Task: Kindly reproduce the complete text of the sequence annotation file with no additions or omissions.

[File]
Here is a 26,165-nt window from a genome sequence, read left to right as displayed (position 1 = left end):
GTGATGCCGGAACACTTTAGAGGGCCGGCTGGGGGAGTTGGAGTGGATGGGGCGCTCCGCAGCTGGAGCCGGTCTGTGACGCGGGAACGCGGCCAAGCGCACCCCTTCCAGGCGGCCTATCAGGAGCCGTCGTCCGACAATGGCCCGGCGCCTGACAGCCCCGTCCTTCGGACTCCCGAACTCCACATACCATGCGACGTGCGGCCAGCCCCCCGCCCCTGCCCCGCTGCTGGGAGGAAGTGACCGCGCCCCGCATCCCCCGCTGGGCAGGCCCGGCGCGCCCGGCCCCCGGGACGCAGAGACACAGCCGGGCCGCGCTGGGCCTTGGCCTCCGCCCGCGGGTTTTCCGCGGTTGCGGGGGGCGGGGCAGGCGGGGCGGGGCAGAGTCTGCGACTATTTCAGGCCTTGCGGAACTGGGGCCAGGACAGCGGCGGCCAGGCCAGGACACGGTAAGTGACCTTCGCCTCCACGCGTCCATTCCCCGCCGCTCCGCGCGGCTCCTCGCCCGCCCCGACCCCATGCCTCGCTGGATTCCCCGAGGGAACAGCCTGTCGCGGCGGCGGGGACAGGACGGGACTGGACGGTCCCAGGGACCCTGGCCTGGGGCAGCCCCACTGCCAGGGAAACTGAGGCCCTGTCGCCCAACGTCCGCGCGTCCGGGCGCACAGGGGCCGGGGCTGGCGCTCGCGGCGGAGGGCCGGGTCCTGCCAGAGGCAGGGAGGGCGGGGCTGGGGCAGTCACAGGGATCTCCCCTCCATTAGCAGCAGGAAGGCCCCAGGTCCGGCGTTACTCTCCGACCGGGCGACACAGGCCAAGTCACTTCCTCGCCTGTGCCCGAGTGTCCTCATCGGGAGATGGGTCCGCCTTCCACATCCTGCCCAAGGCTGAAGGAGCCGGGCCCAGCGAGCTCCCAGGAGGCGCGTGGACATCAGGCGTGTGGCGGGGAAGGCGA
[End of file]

Here is a 26,165-nt window from a genome sequence, read left to right as displayed (position 1 = left end):
GTGATGCCGGAACACTTTAGAGGGCCGGCTGGGGGAGTTGGAGTGGATGGGGCGCTCCGCAGCTGGAGCCGGTCTGTGACGCGGGAACGCGGCCAAGCGCACCCCTTCCAGGCGGCCTATCAGGAGCCGTCGTCCGACAATGGCCCGGCGCCTGACAGCCCCGTCCTTCGGACTCCCGAACTCCACATACCATGCGACGTGCGGCCAGCCCCCCGCCCCTGCCCCGCTGCTGGGAGGAAGTGACCGCGCCCCGCATCCCCCGCTGGGCAGGCCCGGCGCGCCCGGCCCCCGGGACGCAGAGACACAGCCGGGCCGCGCTGGGCCTTGGCCTCCGCCCGCGGGTTTTCCGCGGTTGCGGGGGGCGGGGCAGGCGGGGCGGGGCAGAGTCTGCGACTATTTCAGGCCTTGCGGAACTGGGGCCAGGACAGCGGCGGCCAGGCCAGGACACGGTAAGTGACCTTCGCCTCCACGCGTCCATTCCCCGCCGCTCCGCGCGGCTCCTCGCCCGCCCCGACCCCATGCCTCGCTGGATTCCCCGAGGGAACAGCCTGTCGCGGCGGCGGGGACAGGACGGGACTGGACGGTCCCAGGGACCCTGGCCTGGGGCAGCCCCACTGCCAGGGAAACTGAGGCCCTGTCGCCCAACGTCCGCGCGTCCGGGCGCACAGGGGCCGGGGCTGGCGCTCGCGGCGGAGGGCCGGGTCCTGCCAGAGGCAGGGAGGGCGGGGCTGGGGCAGTCACAGGGATCTCCCCTCCATTAGCAGCAGGAAGGCCCCAGGTCCGGCGTTACTCTCCGACCGGGCGACACAGGCCAAGTCACTTCCTCGCCTGTGCCCGAGTGTCCTCATCGGGAGATGGGTCCGCCTTCCACATCCTGCCCAAGGCTGAAGGAGCCGGGCCCAGCGAGCTCCCAGGAGGCGCGTGGACATCAGGCGTGTGGCGGGGAAGGCGA